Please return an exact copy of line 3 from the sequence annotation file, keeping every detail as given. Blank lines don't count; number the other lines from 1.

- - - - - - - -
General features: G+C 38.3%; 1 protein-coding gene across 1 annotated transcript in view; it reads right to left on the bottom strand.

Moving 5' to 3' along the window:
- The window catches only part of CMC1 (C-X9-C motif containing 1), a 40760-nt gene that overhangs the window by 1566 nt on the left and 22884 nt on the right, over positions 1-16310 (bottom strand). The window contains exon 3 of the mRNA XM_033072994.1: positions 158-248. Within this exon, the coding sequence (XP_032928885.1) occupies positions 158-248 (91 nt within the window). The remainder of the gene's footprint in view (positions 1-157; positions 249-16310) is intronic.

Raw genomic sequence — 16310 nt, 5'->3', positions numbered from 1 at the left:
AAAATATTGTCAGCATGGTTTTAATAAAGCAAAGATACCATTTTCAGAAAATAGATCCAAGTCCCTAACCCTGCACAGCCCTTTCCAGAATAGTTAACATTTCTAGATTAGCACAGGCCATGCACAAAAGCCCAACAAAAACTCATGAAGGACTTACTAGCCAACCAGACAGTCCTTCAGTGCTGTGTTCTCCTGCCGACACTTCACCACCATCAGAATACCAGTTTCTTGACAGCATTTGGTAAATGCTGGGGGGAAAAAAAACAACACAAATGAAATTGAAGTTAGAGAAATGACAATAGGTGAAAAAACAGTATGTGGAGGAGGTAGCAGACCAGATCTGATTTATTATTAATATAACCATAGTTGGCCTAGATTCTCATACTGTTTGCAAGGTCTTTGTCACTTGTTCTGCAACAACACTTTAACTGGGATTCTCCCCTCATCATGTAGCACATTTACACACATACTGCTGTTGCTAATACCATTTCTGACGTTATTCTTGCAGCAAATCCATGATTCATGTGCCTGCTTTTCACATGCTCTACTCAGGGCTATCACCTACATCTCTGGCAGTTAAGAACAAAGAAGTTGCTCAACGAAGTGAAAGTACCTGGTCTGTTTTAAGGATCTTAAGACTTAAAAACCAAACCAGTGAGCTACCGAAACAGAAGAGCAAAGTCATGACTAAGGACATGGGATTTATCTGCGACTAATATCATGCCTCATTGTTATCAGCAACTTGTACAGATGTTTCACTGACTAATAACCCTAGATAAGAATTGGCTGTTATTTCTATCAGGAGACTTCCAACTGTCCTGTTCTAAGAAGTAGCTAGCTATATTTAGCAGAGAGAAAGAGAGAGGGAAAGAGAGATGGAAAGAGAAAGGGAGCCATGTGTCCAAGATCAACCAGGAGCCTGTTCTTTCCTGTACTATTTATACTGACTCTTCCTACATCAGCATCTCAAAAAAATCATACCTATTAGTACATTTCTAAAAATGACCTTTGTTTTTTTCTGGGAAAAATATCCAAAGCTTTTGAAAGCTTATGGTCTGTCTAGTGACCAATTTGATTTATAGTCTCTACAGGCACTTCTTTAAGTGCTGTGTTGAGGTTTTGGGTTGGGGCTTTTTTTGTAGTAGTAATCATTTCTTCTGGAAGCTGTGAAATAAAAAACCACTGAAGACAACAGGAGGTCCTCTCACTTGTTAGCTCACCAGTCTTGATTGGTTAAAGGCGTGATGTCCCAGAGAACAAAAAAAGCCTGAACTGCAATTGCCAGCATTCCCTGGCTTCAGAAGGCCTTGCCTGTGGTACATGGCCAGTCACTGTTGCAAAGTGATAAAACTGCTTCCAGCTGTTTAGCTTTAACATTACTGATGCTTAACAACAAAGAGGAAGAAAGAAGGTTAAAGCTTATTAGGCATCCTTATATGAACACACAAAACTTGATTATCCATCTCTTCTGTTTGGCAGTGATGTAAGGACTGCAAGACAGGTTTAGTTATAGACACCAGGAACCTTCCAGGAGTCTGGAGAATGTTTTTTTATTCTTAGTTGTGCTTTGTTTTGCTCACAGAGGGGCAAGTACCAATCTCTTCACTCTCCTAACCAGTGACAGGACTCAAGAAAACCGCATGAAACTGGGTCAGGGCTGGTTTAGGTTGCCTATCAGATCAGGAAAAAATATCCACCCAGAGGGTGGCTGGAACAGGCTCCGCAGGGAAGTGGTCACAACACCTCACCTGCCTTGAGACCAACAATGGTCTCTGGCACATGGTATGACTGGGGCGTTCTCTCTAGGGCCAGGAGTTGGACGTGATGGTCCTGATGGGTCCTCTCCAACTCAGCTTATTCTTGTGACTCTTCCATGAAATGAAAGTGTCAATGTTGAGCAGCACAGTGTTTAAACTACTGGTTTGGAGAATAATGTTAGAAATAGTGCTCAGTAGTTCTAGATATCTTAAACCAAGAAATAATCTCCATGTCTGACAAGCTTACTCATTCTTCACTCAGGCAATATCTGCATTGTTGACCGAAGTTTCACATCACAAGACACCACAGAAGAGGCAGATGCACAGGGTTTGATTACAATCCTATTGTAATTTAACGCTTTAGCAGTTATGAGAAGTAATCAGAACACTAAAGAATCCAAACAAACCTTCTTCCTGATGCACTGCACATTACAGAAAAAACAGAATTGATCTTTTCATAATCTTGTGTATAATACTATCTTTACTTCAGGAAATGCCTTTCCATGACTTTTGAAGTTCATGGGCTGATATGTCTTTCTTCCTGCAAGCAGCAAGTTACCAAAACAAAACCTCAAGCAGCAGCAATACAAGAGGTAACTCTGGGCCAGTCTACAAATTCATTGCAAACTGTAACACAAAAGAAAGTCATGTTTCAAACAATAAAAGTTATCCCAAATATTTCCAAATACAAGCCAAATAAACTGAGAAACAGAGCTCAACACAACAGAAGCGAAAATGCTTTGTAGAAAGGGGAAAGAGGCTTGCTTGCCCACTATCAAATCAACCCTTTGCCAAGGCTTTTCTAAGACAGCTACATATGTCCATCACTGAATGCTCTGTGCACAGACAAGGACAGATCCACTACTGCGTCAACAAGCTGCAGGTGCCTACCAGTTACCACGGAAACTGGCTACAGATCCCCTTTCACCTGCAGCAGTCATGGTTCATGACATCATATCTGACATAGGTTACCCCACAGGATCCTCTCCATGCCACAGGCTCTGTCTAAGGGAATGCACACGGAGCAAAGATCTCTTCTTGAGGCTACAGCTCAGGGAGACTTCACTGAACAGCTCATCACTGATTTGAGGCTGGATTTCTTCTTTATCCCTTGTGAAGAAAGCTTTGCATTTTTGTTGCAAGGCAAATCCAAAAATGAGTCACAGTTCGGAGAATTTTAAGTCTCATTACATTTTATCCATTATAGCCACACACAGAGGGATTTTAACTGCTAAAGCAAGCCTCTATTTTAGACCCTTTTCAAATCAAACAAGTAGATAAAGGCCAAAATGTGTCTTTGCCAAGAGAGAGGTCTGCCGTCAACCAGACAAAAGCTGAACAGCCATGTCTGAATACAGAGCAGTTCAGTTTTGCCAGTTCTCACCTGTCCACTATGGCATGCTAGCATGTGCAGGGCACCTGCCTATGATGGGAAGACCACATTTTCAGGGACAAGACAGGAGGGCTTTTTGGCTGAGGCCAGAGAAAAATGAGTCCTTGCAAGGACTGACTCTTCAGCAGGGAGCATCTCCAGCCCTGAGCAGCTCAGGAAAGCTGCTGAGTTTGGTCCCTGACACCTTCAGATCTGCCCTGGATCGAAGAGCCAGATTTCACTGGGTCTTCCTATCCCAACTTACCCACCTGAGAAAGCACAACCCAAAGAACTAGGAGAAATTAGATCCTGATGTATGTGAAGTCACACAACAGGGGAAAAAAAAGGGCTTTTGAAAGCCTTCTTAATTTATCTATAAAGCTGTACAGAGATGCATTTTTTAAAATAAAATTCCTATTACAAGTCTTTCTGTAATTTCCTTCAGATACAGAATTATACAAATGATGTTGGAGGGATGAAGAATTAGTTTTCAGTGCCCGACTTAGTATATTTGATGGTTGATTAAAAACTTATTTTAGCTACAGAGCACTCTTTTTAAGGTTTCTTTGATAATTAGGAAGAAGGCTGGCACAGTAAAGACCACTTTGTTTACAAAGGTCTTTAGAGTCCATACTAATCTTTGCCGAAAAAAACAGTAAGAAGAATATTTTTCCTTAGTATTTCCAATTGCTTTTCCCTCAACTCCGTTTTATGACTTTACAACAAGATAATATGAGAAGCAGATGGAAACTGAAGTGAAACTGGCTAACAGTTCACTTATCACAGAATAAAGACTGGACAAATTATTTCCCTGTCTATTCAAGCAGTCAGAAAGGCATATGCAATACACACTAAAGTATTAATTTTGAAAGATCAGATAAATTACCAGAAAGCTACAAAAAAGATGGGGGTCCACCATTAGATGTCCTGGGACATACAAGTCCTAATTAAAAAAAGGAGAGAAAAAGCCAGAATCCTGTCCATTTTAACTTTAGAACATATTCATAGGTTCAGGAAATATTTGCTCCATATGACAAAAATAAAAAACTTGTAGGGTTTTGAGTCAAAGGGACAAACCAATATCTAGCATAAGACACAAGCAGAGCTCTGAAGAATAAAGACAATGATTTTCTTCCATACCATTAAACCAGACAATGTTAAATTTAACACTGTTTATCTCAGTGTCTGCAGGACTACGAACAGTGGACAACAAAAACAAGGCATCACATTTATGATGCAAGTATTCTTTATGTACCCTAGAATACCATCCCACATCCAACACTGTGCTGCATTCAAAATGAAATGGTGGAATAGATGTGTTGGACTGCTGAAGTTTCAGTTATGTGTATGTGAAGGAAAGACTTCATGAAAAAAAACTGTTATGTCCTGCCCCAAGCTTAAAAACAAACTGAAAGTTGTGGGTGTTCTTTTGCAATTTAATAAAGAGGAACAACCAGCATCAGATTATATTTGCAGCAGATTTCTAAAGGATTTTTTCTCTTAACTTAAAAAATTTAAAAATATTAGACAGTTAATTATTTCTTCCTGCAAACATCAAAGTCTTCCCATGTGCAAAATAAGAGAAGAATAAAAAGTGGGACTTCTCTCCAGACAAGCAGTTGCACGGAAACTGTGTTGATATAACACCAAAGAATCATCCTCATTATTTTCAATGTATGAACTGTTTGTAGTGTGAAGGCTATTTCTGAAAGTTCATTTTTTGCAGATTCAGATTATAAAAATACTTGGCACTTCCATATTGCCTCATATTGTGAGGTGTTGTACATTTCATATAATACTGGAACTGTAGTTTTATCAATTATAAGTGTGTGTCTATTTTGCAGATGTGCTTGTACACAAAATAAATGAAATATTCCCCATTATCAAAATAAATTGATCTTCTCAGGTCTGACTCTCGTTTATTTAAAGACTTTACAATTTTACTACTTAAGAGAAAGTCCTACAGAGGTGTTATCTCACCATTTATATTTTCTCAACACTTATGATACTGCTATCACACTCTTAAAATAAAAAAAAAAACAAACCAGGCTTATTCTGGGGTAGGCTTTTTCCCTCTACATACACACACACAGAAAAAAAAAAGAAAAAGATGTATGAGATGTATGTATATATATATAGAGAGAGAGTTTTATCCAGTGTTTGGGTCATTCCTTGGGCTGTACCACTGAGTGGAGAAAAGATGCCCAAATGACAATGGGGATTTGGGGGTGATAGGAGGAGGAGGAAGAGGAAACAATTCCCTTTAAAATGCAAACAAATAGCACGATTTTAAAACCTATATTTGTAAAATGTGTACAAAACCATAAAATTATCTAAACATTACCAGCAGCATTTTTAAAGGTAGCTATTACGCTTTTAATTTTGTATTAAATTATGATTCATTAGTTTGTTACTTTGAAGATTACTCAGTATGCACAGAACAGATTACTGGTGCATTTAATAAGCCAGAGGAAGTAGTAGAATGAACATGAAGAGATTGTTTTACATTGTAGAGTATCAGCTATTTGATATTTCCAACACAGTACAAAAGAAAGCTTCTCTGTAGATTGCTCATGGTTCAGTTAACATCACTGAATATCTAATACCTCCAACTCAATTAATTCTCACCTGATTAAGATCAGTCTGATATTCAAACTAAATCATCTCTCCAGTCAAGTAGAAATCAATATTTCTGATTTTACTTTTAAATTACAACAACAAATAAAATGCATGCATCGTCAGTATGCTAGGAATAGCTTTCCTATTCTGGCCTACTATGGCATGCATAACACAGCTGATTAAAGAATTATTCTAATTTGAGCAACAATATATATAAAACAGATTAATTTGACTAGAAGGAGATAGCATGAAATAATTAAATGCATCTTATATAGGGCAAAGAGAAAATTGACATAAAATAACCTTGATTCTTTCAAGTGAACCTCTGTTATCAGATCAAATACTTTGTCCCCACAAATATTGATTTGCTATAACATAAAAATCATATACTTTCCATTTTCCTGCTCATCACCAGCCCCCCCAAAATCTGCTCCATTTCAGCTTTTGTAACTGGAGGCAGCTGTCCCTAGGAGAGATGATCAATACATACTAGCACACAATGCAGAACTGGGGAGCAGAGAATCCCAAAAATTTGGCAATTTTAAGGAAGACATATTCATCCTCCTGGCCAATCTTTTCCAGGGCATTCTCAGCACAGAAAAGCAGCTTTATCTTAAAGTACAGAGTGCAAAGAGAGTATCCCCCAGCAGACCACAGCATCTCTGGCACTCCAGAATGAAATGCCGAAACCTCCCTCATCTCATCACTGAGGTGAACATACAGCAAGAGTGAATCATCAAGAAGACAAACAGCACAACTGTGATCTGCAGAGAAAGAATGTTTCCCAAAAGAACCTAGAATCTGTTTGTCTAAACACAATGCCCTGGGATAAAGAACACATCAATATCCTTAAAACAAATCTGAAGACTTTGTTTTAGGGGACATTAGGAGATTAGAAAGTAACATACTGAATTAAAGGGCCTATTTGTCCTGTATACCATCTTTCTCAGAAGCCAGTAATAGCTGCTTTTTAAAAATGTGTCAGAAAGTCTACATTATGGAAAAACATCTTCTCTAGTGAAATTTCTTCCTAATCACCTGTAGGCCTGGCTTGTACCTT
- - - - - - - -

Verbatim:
- The window catches only part of CMC1 (C-X9-C motif containing 1), a 40760-nt gene that overhangs the window by 1566 nt on the left and 22884 nt on the right, over positions 1-16310 (bottom strand). The window contains exon 3 of the mRNA XM_033072994.1: positions 158-248. Within this exon, the coding sequence (XP_032928885.1) occupies positions 158-248 (91 nt within the window). The remainder of the gene's footprint in view (positions 1-157; positions 249-16310) is intronic.